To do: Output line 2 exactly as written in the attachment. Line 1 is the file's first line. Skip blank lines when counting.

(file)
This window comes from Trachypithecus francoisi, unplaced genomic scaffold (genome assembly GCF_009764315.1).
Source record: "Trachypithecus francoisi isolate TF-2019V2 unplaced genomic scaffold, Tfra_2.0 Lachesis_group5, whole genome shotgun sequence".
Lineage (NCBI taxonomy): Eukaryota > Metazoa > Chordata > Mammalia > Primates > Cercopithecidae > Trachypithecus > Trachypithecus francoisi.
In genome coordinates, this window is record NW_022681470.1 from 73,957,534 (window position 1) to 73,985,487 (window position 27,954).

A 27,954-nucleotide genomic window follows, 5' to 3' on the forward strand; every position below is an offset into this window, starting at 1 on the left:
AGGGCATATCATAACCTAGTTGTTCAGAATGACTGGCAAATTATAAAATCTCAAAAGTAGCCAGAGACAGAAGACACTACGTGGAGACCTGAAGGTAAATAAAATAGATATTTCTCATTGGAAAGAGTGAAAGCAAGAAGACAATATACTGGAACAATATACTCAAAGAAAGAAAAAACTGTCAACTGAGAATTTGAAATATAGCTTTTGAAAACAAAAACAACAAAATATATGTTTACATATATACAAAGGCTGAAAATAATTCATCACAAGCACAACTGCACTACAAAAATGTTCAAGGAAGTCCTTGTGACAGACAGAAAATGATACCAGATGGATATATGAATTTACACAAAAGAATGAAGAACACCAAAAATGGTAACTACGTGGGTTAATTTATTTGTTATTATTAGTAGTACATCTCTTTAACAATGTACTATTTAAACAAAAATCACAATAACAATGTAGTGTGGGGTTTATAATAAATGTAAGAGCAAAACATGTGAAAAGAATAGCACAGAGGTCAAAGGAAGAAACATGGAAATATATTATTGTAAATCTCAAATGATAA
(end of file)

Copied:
Source record: "Trachypithecus francoisi isolate TF-2019V2 unplaced genomic scaffold, Tfra_2.0 Lachesis_group5, whole genome shotgun sequence".